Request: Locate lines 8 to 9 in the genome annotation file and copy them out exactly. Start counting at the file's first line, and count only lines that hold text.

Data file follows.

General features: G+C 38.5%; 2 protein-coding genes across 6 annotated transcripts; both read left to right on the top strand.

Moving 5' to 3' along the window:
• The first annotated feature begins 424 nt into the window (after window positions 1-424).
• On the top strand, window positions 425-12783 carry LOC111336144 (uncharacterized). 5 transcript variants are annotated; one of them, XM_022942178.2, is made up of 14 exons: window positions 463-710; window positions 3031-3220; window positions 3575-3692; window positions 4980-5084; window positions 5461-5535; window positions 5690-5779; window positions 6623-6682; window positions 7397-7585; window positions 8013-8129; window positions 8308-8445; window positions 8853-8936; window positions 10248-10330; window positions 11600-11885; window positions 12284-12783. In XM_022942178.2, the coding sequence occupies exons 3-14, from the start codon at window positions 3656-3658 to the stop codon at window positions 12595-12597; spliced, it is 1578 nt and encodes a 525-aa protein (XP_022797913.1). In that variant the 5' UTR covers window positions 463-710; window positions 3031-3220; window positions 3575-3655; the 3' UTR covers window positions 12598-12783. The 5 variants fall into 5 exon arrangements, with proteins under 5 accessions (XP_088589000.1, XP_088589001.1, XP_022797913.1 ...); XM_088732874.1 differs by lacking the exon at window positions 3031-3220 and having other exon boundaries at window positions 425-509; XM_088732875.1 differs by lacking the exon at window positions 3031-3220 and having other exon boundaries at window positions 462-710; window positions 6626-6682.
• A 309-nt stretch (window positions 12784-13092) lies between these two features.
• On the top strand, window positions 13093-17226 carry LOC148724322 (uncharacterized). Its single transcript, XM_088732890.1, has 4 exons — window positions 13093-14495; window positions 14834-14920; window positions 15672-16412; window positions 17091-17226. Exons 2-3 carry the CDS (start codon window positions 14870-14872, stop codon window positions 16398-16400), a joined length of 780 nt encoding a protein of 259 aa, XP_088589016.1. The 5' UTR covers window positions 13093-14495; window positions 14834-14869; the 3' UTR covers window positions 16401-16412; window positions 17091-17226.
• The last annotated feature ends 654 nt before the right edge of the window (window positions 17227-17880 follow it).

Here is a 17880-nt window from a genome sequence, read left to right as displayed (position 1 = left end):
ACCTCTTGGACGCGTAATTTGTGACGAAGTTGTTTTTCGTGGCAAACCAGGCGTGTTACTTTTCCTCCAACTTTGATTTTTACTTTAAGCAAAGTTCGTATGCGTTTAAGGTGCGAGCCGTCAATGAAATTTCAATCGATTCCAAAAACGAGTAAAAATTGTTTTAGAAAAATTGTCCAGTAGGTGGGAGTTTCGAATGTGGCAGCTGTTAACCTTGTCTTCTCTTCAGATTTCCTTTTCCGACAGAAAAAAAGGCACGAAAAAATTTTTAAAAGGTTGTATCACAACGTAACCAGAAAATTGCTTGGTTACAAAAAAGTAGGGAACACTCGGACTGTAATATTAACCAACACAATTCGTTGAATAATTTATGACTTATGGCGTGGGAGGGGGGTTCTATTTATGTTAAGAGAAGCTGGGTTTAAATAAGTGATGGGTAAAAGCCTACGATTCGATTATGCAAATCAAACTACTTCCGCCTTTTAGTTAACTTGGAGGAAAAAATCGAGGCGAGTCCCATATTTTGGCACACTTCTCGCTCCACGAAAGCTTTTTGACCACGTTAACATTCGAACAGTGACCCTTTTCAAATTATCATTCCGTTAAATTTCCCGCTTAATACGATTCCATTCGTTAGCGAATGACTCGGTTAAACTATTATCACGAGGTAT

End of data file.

Here is a 17880-nt window from a genome sequence, read left to right as displayed (position 1 = left end):
ACCTCTTGGACGCGTAATTTGTGACGAAGTTGTTTTTCGTGGCAAACCAGGCGTGTTACTTTTCCTCCAACTTTGATTTTTACTTTAAGCAAAGTTCGTATGCGTTTAAGGTGCGAGCCGTCAATGAAATTTCAATCGATTCCAAAAACGAGTAAAAATTGTTTTAGAAAAATTGTCCAGTAGGTGGGAGTTTCGAATGTGGCAGCTGTTAACCTTGTCTTCTCTTCAGATTTCCTTTTCCGACAGAAAAAAAGGCACGAAAAAATTTTTAAAAGGTTGTATCACAACGTAACCAGAAAATTGCTTGGTTACAAAAAAGTAGGGAACACTCGGACTGTAATATTAACCAACACAATTCGTTGAATAATTTATGACTTATGGCGTGGGAGGGGGGTTCTATTTATGTTAAGAGAAGCTGGGTTTAAATAAGTGATGGGTAAAAGCCTACGATTCGATTATGCAAATCAAACTACTTCCGCCTTTTAGTTAACTTGGAGGAAAAAATCGAGGCGAGTCCCATATTTTGGCACACTTCTCGCTCCACGAAAGCTTTTTGACCACGTTAACATTCGAACAGTGACCCTTTTCAAATTATCATTCCGTTAAATTTCCCGCTTAATACGATTCCATTCGTTAGCGAATGACTCGGTTAAACTATTATCACGAGGTAT